BizParentz Foundation

Supporting families of children working in the entertainment industry

Unions and Organizations

“Hollywood” is a union town.  There are unions for almost all workers on a set and in the theatre, including the director, writers, crew, actors and even casting directors.  Most of these organizations are named “guilds” because they don’t find work for their members as many unions do, but for all intents and purposes, they are a union.

Children represent a unique population.  Acting is the only profession where children are union members, and many professional children are members of at least two unions.

Unions provide important protections to child actors.  They are known for “collective bargaining” which means that actors negotiate with producers as a group to establish minimum wages, health insurance, and retirement pensions.  For children specifically, they regulate work hours, provide for on-set safety, require academic education on set, among other things.

In the US, unionism is governed by state law.  There are “union states” which include the entertainment hubs of New York and California, and there are “right to work states”.  In union states, workers are forced to pay the union dues in order to continue to work, either through membership or as a dues paying non-member (aka Financial Core).  In “right-to-work” states, actors may choose to join the union, but can choose not to---they can work union and non-union jobs without ever joining as long as they stay within that state.  You can read more about this here:

Despite the many benefits, most parents will find that joining a union is a crossroads of sorts.  It is the point when an amateur actor becomes a professional.  There are many considerations including large initiation dues and the banning of non-union work from that point forward.   We suggest you make a knowledgeable, well-timed decision.  Join when your child is sure they want to make that commitment to a professional career.

Below is a list of unions for professional performers, including a PDF about joining the union, specific to children.    Further down the page, you will find non-profit organizations (often related to a union) that provide additional services to young performers.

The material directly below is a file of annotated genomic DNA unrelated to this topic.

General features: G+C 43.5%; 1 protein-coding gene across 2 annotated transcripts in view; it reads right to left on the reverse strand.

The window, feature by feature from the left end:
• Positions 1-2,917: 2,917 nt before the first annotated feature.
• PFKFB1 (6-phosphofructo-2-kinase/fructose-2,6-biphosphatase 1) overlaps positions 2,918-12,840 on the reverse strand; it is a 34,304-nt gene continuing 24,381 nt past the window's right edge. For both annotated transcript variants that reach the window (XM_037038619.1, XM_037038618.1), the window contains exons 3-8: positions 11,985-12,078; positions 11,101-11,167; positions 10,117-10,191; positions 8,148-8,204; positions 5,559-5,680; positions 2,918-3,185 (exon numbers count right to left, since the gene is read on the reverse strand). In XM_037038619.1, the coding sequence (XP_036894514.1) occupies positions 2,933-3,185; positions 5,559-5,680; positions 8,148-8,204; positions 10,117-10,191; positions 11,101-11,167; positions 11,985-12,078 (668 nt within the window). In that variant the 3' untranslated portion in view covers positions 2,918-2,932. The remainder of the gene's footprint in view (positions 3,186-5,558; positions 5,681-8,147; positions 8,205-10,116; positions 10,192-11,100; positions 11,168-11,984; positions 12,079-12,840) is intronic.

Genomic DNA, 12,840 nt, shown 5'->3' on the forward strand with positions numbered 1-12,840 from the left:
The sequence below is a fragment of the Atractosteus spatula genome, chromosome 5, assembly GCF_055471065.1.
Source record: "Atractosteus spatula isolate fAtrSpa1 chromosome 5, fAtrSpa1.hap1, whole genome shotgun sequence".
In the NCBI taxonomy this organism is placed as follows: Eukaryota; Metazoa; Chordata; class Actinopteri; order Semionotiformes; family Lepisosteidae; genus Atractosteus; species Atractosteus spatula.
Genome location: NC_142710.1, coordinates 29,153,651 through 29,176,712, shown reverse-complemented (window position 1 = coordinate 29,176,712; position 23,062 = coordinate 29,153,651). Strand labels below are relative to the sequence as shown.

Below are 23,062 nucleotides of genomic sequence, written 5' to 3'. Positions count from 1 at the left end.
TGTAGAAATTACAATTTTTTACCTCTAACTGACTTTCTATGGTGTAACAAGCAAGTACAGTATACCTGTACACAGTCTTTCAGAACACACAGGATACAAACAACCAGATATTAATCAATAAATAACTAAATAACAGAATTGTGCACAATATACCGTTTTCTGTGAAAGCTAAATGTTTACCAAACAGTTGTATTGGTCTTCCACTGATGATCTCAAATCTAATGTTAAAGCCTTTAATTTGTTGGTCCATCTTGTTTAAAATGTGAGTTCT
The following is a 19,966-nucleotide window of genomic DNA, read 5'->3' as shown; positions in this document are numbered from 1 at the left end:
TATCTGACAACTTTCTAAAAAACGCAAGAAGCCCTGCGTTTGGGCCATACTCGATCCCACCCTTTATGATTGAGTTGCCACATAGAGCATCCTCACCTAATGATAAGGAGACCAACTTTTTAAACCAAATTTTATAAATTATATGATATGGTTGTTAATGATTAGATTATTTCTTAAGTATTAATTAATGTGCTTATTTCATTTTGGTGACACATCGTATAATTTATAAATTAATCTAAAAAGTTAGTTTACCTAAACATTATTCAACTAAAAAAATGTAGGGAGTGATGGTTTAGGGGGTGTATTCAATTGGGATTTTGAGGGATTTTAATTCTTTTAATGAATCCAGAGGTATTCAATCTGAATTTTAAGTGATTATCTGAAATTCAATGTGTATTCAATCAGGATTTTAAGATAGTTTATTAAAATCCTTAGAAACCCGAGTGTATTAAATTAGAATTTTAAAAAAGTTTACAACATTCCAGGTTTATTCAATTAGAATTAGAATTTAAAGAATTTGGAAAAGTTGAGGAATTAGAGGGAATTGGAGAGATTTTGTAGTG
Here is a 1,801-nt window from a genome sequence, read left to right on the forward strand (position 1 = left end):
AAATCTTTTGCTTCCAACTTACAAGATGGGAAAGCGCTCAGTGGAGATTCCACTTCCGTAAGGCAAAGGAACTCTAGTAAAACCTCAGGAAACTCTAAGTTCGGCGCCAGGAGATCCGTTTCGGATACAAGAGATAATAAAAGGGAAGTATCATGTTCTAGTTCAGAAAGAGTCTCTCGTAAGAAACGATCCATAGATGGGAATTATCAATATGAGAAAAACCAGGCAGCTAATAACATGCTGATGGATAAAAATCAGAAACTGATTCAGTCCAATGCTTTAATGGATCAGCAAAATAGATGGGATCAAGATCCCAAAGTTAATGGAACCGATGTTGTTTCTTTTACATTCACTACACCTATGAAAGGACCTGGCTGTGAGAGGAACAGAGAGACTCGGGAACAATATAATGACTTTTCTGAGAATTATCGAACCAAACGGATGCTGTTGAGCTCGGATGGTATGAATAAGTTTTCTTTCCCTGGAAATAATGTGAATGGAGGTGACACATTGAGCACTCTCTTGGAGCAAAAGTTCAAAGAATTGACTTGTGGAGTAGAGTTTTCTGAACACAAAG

Members of the Screen Actors Guild have access to information and tools available to manage their union business. Information on the website includes membership requirements, fees, and other information specific to young performers.

SAG Pension & Health

The SAG Pension and Health organization provides comprehensive information for participants and employers.
How to join SAG
The American Federation of Television and Radio Artists is the union that has been associated with voice-over work, but now holds jurisdiction for many televised shows as well. For more information about AFTRA, including a listing of the shows they are contracted with, see their website.

How to join AFTRA
Actor's Equity Association is the union primarily concerned with live stage theatrical and musical productions. For more information- see their website.

How to join AEA

The American Guild of Variety Artists represents performers in such venues as circuses, casino shows, stand-up comedy clubs, and amusement parks (Disneyland and Universal Studios, for instance). They also represent performers at Radio City Music Hall, including the kid-heavy Christmas Spectacular, and some shows on and off Broadway.

How to join AVGA

The Alliance of Canadian Cinema, Television, and Radio Artists is a Canadian national organization comparable to SAG in the states.   ACTRA has jurisdiction over all English language production, no matter what the method of distribution. This includes commercials, television and film, voiceover, etc. Theatre in Canada is handled by Canadian Actor’s Equity Association (CAEA).

How to join ACTRA

Looking Ahead

Looking Ahead, a program of the Actors Fund, supports young performers between the ages of 9 and 18 in developing the values, skills and confidence they need to make successful transitions to fulfilling adult lives. Services include parent and child counseling, educational (college) counseling, group activites, community service opportunities, and educational workshops.

The Actor's Fund

The Actors Fund is a nonprofit, national human services organization that helps entertainment and performing arts professionals in theater, film, music, opera, television and dance through a broad spectrum of social, health, employment, and housing programs that address their essential and critical needs.

The SAG Foundation

The SAG Foundation is the charitable arm of the Screen Actors Guild. They sponsor special events called Conversations for Kids. Those events will be highlighted on the website as they are announced.

Please visit out page of information related to the 2012 merger proposal:  here